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Davis v. Malloy

United States District Court, D. Connecticut

November 5, 2018

LORETTA J. DAVIS, Plaintiff,


          MICHAEL P. SHEA, U.S.D.J.

         On October 16, 2017, the plaintiff, Loretta J. Davis, brought a civil action pro se under 42 U.S.C. § 1983 against a litany of defendants for violating her rights under the Fourteenth and First Amendments to the United States Constitution, for intentional infliction of emotional distress, and negligent supervision/failure to supervise. (ECF No. 1; ECF No. 3). On February 5, 2018, the Court dismissed the complaint, finding that the plaintiff's federal law claims failed as a matter of law and declining to exercise jurisdiction over her remaining intentional infliction of emotional distress claim. (ECF No. 11). The Court permitted the plaintiff to submit a motion to reopen along with an amended complaint that (1) does not join multiple, unrelated claims; and (2) sets out cognizable federal-law claims. (Id.) Further, the Court notified the plaintiff that failure to comply with these instructions would result in dismissal of the case with prejudice.

         On March 6, 2018, the plaintiff filed a motion to reopen and file an amended complaint. (ECF No. 18). For the reasons set forth below, the plaintiff's motion to reopen the case is denied and the amended complaint is dismissed with prejudice.

         I. Legal Standard

         The plaintiff was granted leave to proceed in forma pauperis. (ECF No. 8). As such, “the court shall dismiss the case at any time” if the action “is frivolous or malicious; fails to state a claim on which relief may be granted; or seeks monetary relief against a defendant who is immune from such relief.” 28 U.S.C. § 1915(e)(2).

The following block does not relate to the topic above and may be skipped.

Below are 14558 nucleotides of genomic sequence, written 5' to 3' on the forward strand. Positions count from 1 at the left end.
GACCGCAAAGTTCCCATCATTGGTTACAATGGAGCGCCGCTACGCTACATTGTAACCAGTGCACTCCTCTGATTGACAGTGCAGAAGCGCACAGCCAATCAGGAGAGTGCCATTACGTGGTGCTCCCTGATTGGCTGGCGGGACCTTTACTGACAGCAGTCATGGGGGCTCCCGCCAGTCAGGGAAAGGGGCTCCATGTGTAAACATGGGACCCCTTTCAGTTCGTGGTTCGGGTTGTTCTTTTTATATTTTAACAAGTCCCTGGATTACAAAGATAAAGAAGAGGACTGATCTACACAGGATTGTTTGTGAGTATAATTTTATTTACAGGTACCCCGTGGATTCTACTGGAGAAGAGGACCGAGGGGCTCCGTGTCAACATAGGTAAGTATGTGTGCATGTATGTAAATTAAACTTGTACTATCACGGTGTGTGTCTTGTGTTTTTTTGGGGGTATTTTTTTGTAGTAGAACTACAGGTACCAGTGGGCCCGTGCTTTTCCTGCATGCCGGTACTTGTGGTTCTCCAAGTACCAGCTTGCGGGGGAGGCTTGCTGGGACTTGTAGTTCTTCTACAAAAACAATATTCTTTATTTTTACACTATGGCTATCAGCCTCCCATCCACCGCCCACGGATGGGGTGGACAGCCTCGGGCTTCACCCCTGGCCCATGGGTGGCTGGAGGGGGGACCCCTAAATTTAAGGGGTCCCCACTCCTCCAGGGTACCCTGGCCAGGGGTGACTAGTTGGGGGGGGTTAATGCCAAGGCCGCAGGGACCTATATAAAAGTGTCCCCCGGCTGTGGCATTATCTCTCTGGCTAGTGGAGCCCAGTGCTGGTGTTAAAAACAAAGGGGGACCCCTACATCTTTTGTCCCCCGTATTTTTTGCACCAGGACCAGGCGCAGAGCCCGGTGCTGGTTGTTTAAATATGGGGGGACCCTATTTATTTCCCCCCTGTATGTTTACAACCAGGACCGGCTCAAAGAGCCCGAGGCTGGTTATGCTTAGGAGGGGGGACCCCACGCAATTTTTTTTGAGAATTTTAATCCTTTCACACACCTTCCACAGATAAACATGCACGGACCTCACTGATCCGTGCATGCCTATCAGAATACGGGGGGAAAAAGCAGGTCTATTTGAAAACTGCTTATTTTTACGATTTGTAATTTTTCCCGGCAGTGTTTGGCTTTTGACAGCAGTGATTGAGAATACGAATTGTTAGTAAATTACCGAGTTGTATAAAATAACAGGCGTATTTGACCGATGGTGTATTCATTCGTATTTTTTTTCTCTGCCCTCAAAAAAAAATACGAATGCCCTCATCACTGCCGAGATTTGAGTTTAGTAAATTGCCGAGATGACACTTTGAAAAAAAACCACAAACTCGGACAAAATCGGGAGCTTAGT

The plaintiff is pro se, so I construe her pleadings liberally. Sealed Plaintiff v. Sealed Defendant, 537 F.3d 185, 191 (2d Cir. 2008). “[A] pro se complaint, however inartfully pleaded, must be held to less stringent standards than formal pleadings drafted by lawyers.” Erickson v. Pardus, 551 U.S. 89, 94 (2007) (citation and quotation marks omitted). Nevertheless, even a pro se plaintiff must include sufficient facts to afford the defendants fair notice of the claims and the grounds upon which they are based and to demonstrate a right to relief. Bell Atlantic v. Twombly, 550 U.S. 544, 555-56 (2007). Conclusory allegations are not sufficient. Ashcroft v. Iqbal, 556 U.S. 662, 678 (2009). The plaintiff must plead “enough facts to state a claim to relief that is plausible on its face.” Bell Atlantic, 550 U.S. at 570. A claim has “facial plausibility when the plaintiff pleads factual content that allows the court to draw the reasonable inference that the defendant is liable for the misconduct alleged.” Ashcroft v. Iqbal, 556 U.S. 662, 678 (2009).

         II. Discussion

         a. Fed.R.Civ.P. 20(a)(2)

         In the Court's Initial Review Order, dated February 5, 2018, the Court explained that the plaintiff's complaint set out a series of unrelated claims and therefore failed to comply with Rule 20. (ECF No. 11 at 2-4). The Court informed the plaintiff that if she chose to file an amended complaint, such complaint should “not join multiple, unrelated claims.” (ECF No. 11). However, the plaintiff's amended complaint still fails to comply with Rule 20.

         Rule 20 permits joinder of claims against multiple defendants only if two criteria are satisfied: (1) the claims “aris[e] out of the same transaction, occurrence, or series of transactions or occurrences;” and (2) “any question of law or fact common to all defendants will arise in the action.” Fed.R.Civ.P. 20(a)(2). “In construing the term ‘transaction or occurrence' under Rule 20, many courts have drawn guidance from the use of the same term in Rule 13(a), applying to compulsory counterclaims.” Melvin v. Connecticut, No. 3:16-CV-537 (RNC), 2016 WL 3264155, at *2 (D. Conn. June 14, 2016) (quoting Barnhart v. Town of Parma, 252 F.R.D. 156, 160 (W.D.N.Y. 2008) (citation omitted)). The Second Circuit has noted in the Rule 13 context that whether separate claims arise out of “the same ‘transaction or occurrence'” turns upon “whether the essential facts of the various claims are so logically connected that considerations of judicial economy and fairness dictate that all the issues be resolved in one lawsuit.” Harris v. Steinem, 571 F.2d 119, 123 (2d Cir. 1978).